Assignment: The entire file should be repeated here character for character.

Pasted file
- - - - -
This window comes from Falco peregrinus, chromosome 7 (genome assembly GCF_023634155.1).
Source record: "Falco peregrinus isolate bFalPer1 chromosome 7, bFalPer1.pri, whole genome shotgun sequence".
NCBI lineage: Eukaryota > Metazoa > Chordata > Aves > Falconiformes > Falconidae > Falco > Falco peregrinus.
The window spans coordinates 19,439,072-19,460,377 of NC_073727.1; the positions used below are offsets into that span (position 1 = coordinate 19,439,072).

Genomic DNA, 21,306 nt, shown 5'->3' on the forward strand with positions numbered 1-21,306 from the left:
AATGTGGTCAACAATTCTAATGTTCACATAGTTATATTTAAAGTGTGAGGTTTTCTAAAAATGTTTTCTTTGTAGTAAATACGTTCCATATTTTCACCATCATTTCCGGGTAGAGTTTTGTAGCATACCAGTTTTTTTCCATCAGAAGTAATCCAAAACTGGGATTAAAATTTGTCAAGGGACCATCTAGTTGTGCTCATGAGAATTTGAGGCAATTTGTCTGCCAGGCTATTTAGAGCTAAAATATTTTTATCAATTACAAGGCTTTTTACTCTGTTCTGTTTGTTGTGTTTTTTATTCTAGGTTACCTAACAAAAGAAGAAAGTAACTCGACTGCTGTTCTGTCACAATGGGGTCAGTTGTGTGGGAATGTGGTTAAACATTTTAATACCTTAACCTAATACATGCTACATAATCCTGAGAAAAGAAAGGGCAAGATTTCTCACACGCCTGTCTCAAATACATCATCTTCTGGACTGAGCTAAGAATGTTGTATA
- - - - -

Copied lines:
This window comes from Falco peregrinus, chromosome 7 (genome assembly GCF_023634155.1).
Source record: "Falco peregrinus isolate bFalPer1 chromosome 7, bFalPer1.pri, whole genome shotgun sequence".
NCBI lineage: Eukaryota > Metazoa > Chordata > Aves > Falconiformes > Falconidae > Falco > Falco peregrinus.
The window spans coordinates 19,439,072-19,460,377 of NC_073727.1; the positions used below are offsets into that span (position 1 = coordinate 19,439,072).

Genomic DNA, 21,306 nt, shown 5'->3' on the forward strand with positions numbered 1-21,306 from the left:
AATGTGGTCAACAATTCTAATGTTCACATAGTTATATTTAAAGTGTGAGGTTTTCTAAAAATGTTTTCTTTGTAGTAAATACGTTCCATATTTTCACCATCATTTCCGGGTAGAGTTTTGTAGCATACCAGTTTTTTTCCATCAGAAGTAATCCAAAACTGGGATTAAAATTTGTCAAGGGACCATCTAGTTGTGCTCATGAGAATTTGAGGCAATTTGTCTGCCAGGCTATTTAGAGCTAAAATATTTTTATCAATTACAAGGCTTTTTACTCTGTTCTGTTTGTTGTGTTTTTTATTCTAGGTTACCTAACAAAAGAAGAAAGTAACTCGACTGCTGTTCTGTCACAATGGGGTCAGTTGTGTGGGAATGTGGTTAAACATTTTAATACCTTAACCTAATACATGCTACATAATCCTGAGAAAAGAAAGGGCAAGATTTCTCACACGCCTGTCTCAAATACATCATCTTCTGGACTGAGCTAAGAATGTTGTATA